Tuesday morning in the arboretum and the juncos are busy collecting food off the ground and chasing eachother into the bushes. The firs and larches are filled with their calls alongside Chestnut-backed chickadees, a Brown Creeper, Stellar Jay, Song Sparrow and a nuthatch.
I came to sketch the beech trees. Instead I am soaking up the sun in a meadow on the verge of a good cry. It’s the time of year my father died, society is traipsing vastly off-kilter, and I’m caught in my usual conflict of deciding to be a human who has a retirement plan versus a human who follows their passion versus a human who helps humanity versus a human who lives a simple life.
The wind picks up and it’s cold like it’s come off a snowy mountain slope. Just thinking about being in the mountains brings me so much happiness I feel like it’s ok if this moody nap in the grass is the only thing I accomplish, ever.
Eventually I get up and walk to the beech grove to draw. There I am surrounded by the sound of beech nuts falling into the cover of dried leaves on the ground—some of them opened like woody stars. The green leaves above flutter against each other in the late summer wind like a soundtrack to the joy of cold, distant mountains pulled along by subtle harmonies of the dark realities that makes this life so precious.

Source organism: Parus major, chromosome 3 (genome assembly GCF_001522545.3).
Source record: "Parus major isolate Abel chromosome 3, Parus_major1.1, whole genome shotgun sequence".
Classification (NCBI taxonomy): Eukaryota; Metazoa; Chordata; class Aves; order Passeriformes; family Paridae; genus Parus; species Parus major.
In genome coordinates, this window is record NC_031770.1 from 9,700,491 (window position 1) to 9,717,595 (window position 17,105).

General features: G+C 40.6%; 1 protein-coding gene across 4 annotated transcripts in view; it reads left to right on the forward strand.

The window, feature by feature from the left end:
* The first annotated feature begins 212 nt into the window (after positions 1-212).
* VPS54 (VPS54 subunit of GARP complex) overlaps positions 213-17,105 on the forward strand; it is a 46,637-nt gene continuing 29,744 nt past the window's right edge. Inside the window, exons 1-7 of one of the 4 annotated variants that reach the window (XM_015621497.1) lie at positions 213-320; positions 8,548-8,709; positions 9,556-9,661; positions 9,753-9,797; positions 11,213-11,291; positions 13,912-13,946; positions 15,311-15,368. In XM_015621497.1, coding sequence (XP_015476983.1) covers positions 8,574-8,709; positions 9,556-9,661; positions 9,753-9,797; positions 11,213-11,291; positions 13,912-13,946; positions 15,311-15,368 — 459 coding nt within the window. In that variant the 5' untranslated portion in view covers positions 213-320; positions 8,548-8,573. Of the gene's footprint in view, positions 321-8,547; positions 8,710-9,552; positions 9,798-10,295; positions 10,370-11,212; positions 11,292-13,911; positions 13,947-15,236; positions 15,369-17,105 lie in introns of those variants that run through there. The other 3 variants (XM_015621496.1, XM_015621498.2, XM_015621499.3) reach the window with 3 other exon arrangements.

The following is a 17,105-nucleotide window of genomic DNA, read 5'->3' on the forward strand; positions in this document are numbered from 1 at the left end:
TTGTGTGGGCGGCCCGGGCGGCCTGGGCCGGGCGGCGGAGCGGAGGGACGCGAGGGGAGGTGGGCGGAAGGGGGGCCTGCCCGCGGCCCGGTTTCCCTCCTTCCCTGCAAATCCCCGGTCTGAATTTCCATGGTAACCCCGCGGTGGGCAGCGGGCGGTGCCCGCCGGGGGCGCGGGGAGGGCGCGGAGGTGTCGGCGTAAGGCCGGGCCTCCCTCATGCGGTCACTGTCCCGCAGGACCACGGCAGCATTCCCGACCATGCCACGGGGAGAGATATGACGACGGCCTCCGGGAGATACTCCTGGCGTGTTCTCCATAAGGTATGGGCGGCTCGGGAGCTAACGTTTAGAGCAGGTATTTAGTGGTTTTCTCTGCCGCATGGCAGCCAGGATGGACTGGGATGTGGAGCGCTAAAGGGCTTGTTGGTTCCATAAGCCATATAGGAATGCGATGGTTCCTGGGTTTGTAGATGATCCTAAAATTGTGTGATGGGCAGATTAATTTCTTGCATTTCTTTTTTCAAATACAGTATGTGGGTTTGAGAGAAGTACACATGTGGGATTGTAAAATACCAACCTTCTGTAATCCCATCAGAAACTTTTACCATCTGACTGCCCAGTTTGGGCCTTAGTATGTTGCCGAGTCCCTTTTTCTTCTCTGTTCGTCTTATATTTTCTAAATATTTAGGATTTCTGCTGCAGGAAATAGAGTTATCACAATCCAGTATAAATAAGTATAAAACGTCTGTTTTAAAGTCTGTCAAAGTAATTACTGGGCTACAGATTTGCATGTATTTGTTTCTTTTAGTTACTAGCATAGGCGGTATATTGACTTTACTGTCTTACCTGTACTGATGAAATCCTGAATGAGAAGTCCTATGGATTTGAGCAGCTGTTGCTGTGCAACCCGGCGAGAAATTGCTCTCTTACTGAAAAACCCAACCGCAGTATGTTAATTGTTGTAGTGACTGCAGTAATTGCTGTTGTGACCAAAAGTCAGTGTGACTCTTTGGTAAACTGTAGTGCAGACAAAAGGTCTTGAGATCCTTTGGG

I draw one tree; it’s a slender thing with just a few major branches all growing upwards. A young girl walks through the grove with her grandma, “What does the tree say?” the girl asks. Grandma doesn’t have an answer to this lofty question until the girl points out the tree has a tag on it. “American Beech” Grandma says and they walk on. My pencil feels strangely heavy and answers my quandary. I have a nature to follow, a song that happens on its own when the wind comes through. Someone else can make a tag labeling the kind of human I am.